“Mom! Do you see that girl over there? I want my hair to look exactly like hers! It’s so thick and she has the prettiest curls I have ever seen.” “Lauren,” I said sadly. “You will never have that beautiful hair. “Why?” She asked. “Because she’s black. And black people have the best hair ever. And while we are on the topic, you should know that black people sing better than white people do, they dance much better than white folks, and they can name their kids the coolest names ever and totally make it work. “
Nodding in agreement, my little pre-pubescent teenager said to me. “It’s true. And they can also hide their pimples much better than I can.”
I recently saw “Motown The Musical,” which tells the true story of an all-black record label trying to become a part of an all-white music business. Sam asked me how the boy playing young Michael Jackson could hit and hold the high notes so amazing well. “He’s my age. How come he can still sing so high?” “Because he’s black,” I said, “They can do that. It’s amazing, isn’t it?”
Are these inappropriate conversations for a mother to have with her child? Some may say yes. But I don’t think so. We live in a world where majority rules. Differences are not celebrated. We rely on negative stereotypes to define minorities or anyone we don’t understand. Often, it’s based on ignorance. But I think it’s also rooted in jealousy.
I myself have some serious ethnic minority envy. White people just can’t make anything sound as cool or funky as the black folk do. When the black actors on my new favorite t.v. show “Empire” argue with each other, it’s intense. It’s powerful. It’s passionate. When the actors on my other favorite show about the music business “Nashville” argue with each other about country music, they are just shouting very loud. (And let’s face it, no one can pull off names like “Cookie” and “Luscious” the way the actors on “Empire” can. If a white person called herself “Cookie, no one would take her seriously. On “Empire,” Cookie is the most well-respected, most powerful character on the show. )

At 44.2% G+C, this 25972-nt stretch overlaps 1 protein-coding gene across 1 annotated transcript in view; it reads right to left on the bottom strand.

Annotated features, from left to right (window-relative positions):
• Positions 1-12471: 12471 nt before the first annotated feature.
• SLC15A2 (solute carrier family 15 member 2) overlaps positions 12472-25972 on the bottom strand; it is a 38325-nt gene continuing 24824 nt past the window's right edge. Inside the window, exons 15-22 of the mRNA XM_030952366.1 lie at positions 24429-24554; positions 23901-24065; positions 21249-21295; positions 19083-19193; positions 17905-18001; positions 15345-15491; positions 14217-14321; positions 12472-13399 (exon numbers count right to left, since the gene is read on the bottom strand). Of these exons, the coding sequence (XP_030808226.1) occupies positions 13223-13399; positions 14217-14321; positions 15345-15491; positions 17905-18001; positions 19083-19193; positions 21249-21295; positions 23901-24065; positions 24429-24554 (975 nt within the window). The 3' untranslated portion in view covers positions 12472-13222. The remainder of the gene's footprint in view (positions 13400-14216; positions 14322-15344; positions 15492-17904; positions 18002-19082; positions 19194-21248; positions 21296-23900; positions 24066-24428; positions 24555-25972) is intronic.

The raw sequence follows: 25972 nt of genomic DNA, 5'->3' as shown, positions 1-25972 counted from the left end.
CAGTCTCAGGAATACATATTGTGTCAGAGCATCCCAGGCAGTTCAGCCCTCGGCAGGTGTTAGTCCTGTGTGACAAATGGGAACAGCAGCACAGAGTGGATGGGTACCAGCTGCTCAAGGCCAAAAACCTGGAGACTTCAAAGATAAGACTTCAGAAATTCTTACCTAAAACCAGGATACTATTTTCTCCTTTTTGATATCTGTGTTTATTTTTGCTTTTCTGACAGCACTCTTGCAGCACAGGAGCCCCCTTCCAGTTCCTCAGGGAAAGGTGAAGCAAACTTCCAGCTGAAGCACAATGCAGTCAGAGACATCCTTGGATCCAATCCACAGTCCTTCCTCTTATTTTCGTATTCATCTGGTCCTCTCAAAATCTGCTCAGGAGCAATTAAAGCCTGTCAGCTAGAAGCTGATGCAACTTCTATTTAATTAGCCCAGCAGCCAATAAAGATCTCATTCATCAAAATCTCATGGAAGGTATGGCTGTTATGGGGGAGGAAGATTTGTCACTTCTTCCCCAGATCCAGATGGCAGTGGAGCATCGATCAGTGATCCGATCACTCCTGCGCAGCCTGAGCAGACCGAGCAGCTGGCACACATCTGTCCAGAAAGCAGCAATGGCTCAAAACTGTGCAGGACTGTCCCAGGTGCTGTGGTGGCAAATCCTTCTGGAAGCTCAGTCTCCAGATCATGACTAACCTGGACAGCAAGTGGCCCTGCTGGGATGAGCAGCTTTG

Let’s face it: in the story of Dorothy blowing away to Oz and trying to go back home,”The Wiz” is a lot of fun. It makes me happy. “The Wizard of Oz” just stresses me out.
My ethnic envy, however, is not limited to one specific minority. Let’s be honest, no one can make tortillas or burritos like Hispanic people. And true, a lot of successful professional people are Asian or Indian-but that’s because they are the hardest working students I have ever seen. And let’s be honest, we would all rather go to a Jewish deli or an Irish pub because “those people” know how to run ’em. They just do. It’s in their blood.
We are finally living in an era where a former Olympic athlete can turn to his country and proudly admit that he is different. Unlike other decades, today he is being celebrated for revealing what makes him unique. In turn, our future generations will have a transgender idol. Someone they can look up to and say, “That’s just how I feel too.” They can triumphantly embrace what makes them stand out from the crowd. It’s amazing.
Let’s keep it going. We need to keep cheering on everyone who shows who they are and what they are made of.
I am envious of anyone who has special talents. I am green with envy of people who can do things and say things that I can’t. In Zumba class, I imagine I can dance like Latin women. In my shower, I pretend I can sing like Diana Ross. But I can’t. As I get older, I am figuring out who I am and what makes me who I am. I have stopped trying to hide the things that make me stand out from the crowd. I’m learning how to be proud of who I am.
So cheers to Bruce Jenner and to everyone out there who shows off their true colors. Let’s celebrate what makes us different. Because when I stop and take a look around, I realize that in this rainbow sherbet of a world, white people just feel vanilla.